Christiansen has also argued that, together with an unfinished altarpiece showing Christ taking leave of his mother before his Crucifixion (Musée Condé, Chantilly; see Additional Images, fig. 1)—a quintessentially Franciscan subject—The Met’s painting may have some connection with the artist’s plans for burial in a chapel in the church of San Francesco in Urbino. This must remain conjectural, since we have no documents relating to the intended destination of the Chantilly picture, which is listed in the inventory of Barocci’s studio drawn up after his death. The provenance of the New York picture can only be traced as far back as 1815, when it was first mentioned in the Santangelo collection in Naples.
Still, the two works are clearly closely related, the pose of the saint being virtually identical. What remains unclear is how The Met’s painting fits into the creative sequence leading up to the Chantilly altarpiece. In the latter, the main features of the figures were traced onto the canvas from a full scale cartoon by the use of incisions—a practice Barocci frequently employed. By contrast, there are no visible incisions on The Met’s painting. Nor are there signs of squaring, as might be expected, since the figure of the saint is a third larger than his counterpart in the altarpiece: transfer by means of a squared drawing was a normal procedure for this sort of enlargement. The Met’s picture is painted thinly and with extraordinary directness, with the artist making adjustments throughout. Some of these alterations, although minor, suggest that its relation to the preliminary drawings (for which, see below) and/or the cartoon associated with the Chantilly altarpiece was very fluid and involved adjustments and changes. For example, the head of the saint in The Met’s painting is turned at a different angle from that found in the drawings and the Chantilly painting. It is also far more individualized—to such a degree that it is worth asking whether a portrait likeness may have been intended. The devotional book, open at the Lord’s Prayer, can be seen to have been painted over the branch-like cross of the Crucifix. In a similar fashion, the vertical edge of the grotto along the right-hand edge of the picture was painted over the habit of the saint, so that his body seems to be almost encased within the rock.
It is not only the fact that the pose of the figure of Saint Francis in each painting is closely related, but their common dependence on early Franciscan literary sources actively promoted by the Capuchins makes one wonder if both might be the outcome of Barocci’s preparations for his death and burial, The Met’s painting being perhaps conceived as a personal gift to a Franciscan such as the prior of the convent of S. Francesco, Antonio Tinti da Mondavio, who witnessed Barocci’s testament in 1599, and the other painted as the altarpiece of his funerary chapel.Date:
The dating of the two pictures, which must be contemporary, is complicated by the fact that in his late work, when Barocci found it increasingly hard to work, he recycled motifs from other pictures. Plans for the Chantilly altarpiece must have been underway by at least 1604, and there is reason to believe that it was begun shortly after Barocci drew up his will in 1599. Although the Chantilly picture is largely a workshop production, the New York Saint Francis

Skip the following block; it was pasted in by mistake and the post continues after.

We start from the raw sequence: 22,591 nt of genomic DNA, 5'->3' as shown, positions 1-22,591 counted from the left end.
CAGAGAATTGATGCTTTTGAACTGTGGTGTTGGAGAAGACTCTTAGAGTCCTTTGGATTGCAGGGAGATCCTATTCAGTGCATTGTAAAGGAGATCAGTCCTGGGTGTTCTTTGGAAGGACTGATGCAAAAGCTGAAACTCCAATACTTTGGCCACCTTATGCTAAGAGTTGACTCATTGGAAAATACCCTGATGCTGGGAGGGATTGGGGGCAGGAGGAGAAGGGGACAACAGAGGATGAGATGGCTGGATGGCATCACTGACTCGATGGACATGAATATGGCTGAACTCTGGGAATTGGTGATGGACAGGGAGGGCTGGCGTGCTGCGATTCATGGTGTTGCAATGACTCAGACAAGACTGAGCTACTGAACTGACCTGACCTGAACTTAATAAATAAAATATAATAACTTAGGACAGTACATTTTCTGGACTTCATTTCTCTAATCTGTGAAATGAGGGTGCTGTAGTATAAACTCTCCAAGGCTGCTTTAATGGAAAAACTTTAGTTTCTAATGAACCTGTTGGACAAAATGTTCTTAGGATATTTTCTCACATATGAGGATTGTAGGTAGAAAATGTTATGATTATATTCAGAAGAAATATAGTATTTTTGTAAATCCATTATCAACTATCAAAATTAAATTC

has all the hallmarks of Barocci’s autograph work and, on purely stylistic grounds—irrespective of shared motifs—would seem to date from about 1600–1604. The figure is pressed insistently close to the picture plane, and the light is used not merely to bind the colors and forms into some kind of atmospheric unity, but to give the picture a more complex and heightened emotional tone. In the Saint Francis
Barocci appears as a true Baroque and not merely a proto-Baroque painter, using those signal traits of vaghezza
(beauty and devoutness) that are the hallmarks of his finest work, defining a dynamic relationship with the viewer.Related Drawings:
The Chantilly painting includes a figure of Saint Francis on the right side in so similar a pose to that in The Met’s picture that there can be no question that they derive from the same series of studies. However, the figure in the Chantilly altarpiece is about a third smaller than The Met’s Saint Francis, which is life-size. Harald Olsen (Federico Barocci
, Copenhagen, 1962) lists twenty drawings related to the Chantilly composition, including a squared compositional study and a cartoon (both Uffizi, Florence).
There are two published drawings for the figure of Saint Francis. One (Martin von Wagner-Museum, Würzburg; see Additional Images, fig. 2) is a preliminary study for the pose of the saint. It is drawn rapidly, and three variant positions for the extended left hand, which evidently did not please Barocci, are worked out on the left half of the sheet; none was incorporated into the final composition. The drawing was squared so that the main features could be carried over to another sheet. The second drawing (Biblioteca Oliveriana, Pesaro; see Additional Images, fig. 3) is extremely close to what is found in both the Chantilly altarpiece and The Met’s painting. It is, however, very summary and must record a more elaborate compositional study. This drawing has also been squared for transfer, possibly for the compositional study in the Uffizi or for yet another, more detailed, drawing. Barocci was an obsessive reworker of ideas, and it is simply not possible to say when the creative part of his preparatory work stopped.
[2017; adapted from Christiansen 2005]